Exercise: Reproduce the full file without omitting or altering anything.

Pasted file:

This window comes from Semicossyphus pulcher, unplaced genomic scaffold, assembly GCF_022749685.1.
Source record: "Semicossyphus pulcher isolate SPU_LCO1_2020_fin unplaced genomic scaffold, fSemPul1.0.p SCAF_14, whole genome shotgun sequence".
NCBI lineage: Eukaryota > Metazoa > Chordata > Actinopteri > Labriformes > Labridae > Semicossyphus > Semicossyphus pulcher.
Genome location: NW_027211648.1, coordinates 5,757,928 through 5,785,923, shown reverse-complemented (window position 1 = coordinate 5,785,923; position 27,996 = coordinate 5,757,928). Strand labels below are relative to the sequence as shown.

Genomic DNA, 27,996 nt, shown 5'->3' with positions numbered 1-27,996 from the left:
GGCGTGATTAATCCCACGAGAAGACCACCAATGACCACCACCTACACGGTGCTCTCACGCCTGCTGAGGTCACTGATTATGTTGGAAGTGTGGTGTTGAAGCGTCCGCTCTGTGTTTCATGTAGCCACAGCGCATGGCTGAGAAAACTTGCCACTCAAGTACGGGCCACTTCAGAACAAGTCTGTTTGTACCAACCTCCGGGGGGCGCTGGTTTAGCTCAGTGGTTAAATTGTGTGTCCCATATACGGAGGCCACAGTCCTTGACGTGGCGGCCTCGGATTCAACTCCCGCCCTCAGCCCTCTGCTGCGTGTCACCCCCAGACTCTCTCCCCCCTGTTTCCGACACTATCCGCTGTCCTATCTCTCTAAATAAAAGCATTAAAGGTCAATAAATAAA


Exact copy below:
This window comes from Semicossyphus pulcher, unplaced genomic scaffold, assembly GCF_022749685.1.
Source record: "Semicossyphus pulcher isolate SPU_LCO1_2020_fin unplaced genomic scaffold, fSemPul1.0.p SCAF_14, whole genome shotgun sequence".
NCBI lineage: Eukaryota > Metazoa > Chordata > Actinopteri > Labriformes > Labridae > Semicossyphus > Semicossyphus pulcher.
Genome location: NW_027211648.1, coordinates 5,757,928 through 5,785,923, shown reverse-complemented (window position 1 = coordinate 5,785,923; position 27,996 = coordinate 5,757,928). Strand labels below are relative to the sequence as shown.

Genomic DNA, 27,996 nt, shown 5'->3' with positions numbered 1-27,996 from the left:
GGCGTGATTAATCCCACGAGAAGACCACCAATGACCACCACCTACACGGTGCTCTCACGCCTGCTGAGGTCACTGATTATGTTGGAAGTGTGGTGTTGAAGCGTCCGCTCTGTGTTTCATGTAGCCACAGCGCATGGCTGAGAAAACTTGCCACTCAAGTACGGGCCACTTCAGAACAAGTCTGTTTGTACCAACCTCCGGGGGGCGCTGGTTTAGCTCAGTGGTTAAATTGTGTGTCCCATATACGGAGGCCACAGTCCTTGACGTGGCGGCCTCGGATTCAACTCCCGCCCTCAGCCCTCTGCTGCGTGTCACCCCCAGACTCTCTCCCCCCTGTTTCCGACACTATCCGCTGTCCTATCTCTCTAAATAAAAGCATTAAAGGTCAATAAATAAA